Exchequer choreography works a treat as corporate tax leads dance
Still, any wobble on corporate taxation would quickly take the shine off State finances
While the overall tax trends were solid, last year’s overpeformance was based on a stellar performance by corporation tax.
The pattern has been familiar over the past few years. The annual targets for the public finances have been beaten and the deficit – the gap between revenue and spending – has fallen year on year.
This in turn has helped the State raise new borrowing on the markets at cheap interest rates, as those lending it money are encouraged by the improving public finances.
This trend is continuing, and indeed the National Treasury Management Agency raised a further €4 billion in fresh borrowings on Wednesday, the day when the final exchequer figures for the year were announced.
Raising these borrowings at 1.7 per cent is a strong start to the year for the agency, and its decisions to raise so much so early may be wise at a time when long-term interest rates are creeping up.
The exchequer figures showed a deficit of just over €1 billion for the year, and the Government should easily undershoot its EU target of borrowing of 1.2 per cent of GDP. The estimated outturn was revised down to 0.9 per cent of GDP in the October budget – and stockbroking forecasters now expect a final figure of 0.6-0.7 per cent.
This puts the Government in a strong position heading into 2017, and should underpin the budget forecasts for this year.
That said, significant uncertainty faces the economy this year, as Brexit talks and the Trump presidency commence, and tax trends are directly reliant on overall growth. We have seen before how volatile tax can be when economic growth collapses – remarkably, it was only last year that total tax revenue exceeded its pre-crash 2007 levels.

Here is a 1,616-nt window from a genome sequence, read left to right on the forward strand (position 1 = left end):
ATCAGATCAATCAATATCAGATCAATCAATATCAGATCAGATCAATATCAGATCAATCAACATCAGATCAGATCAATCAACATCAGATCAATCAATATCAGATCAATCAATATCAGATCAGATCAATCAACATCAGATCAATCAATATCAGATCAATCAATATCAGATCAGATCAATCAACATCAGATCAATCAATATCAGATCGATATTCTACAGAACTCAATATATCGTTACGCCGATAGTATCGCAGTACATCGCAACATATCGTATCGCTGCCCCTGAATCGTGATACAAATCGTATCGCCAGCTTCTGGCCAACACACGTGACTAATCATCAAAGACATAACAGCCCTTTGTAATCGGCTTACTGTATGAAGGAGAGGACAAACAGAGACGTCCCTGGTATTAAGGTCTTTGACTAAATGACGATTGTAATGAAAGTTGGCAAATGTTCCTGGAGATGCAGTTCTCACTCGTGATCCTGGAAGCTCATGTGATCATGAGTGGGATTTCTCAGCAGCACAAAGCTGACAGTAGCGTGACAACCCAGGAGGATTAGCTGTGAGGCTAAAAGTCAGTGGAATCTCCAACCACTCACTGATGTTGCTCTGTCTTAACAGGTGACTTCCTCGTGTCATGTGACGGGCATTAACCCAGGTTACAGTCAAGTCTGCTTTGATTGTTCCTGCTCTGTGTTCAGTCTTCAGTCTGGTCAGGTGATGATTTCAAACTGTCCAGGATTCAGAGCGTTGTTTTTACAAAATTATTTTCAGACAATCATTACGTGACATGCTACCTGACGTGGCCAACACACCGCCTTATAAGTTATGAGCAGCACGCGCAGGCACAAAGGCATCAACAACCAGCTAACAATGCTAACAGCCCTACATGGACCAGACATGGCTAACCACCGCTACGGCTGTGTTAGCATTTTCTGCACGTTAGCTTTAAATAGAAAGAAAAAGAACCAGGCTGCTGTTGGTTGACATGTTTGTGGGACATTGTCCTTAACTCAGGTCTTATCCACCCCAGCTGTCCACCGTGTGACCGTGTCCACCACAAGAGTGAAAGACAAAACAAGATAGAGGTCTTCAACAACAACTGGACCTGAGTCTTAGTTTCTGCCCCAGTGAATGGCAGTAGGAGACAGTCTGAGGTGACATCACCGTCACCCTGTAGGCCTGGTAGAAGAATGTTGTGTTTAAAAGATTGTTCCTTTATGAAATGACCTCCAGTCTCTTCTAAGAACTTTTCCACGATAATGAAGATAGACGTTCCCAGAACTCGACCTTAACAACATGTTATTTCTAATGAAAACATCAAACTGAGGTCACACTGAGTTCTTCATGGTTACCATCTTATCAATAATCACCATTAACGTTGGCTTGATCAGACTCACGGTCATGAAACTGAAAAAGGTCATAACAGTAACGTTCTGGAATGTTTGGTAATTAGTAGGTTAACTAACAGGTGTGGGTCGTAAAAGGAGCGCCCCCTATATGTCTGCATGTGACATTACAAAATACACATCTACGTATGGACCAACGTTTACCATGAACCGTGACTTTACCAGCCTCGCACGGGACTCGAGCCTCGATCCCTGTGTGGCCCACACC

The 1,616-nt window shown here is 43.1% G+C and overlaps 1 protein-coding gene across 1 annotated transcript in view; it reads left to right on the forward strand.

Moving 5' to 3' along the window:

The underlying picture last year was solid enough, with tax revenues coming in 5 per cent ahead of 2015 and 1.4per cent ahead of expectations.
Income tax, in particular, finished the year strongly thanks to the self-employed returns after a bit of an autumn wobble. Spending remains broadly under control, though we are all aware of the pressures in health, pay and housing.
However,while the overall tax trends were solid, last year’s overpeformance was based on a stellar performance by corporation tax. It came in €737 million ahead of expectations. Given that total taxes came in €639 million ahead of target, the reliance on corporation taxes in terms of the outperformance is clear.
The Government says it is confident that this corporation tax performance is sustainable, and it may be. But any wobble on corporation tax – arising from the policies of president-elect Donald Trump, for example – would quickly take the shine off the tax figures.There are big numbers involved and a small number of companies. (One company received a €150 million refund in December.)
The main area of disappointment in the tax data was in VAT, where returns were 3.4 per cent behind target. Though 4 per cent ahead of 2015 levels, a much greater rate of growth had been anticipated. Close attention will be paid to the January VAT returns, which will reflect consumer spending over the Christmas period.
Economic growth is expected to slow this year. Provided GDP growth comes in around the Government target level of 3.5 per cent – down from an estimated 4.2 per cent in2016 – the exchequer figures should remain fine. The danger would come if external factors throw growth off course, or there is some wobble in corporation tax.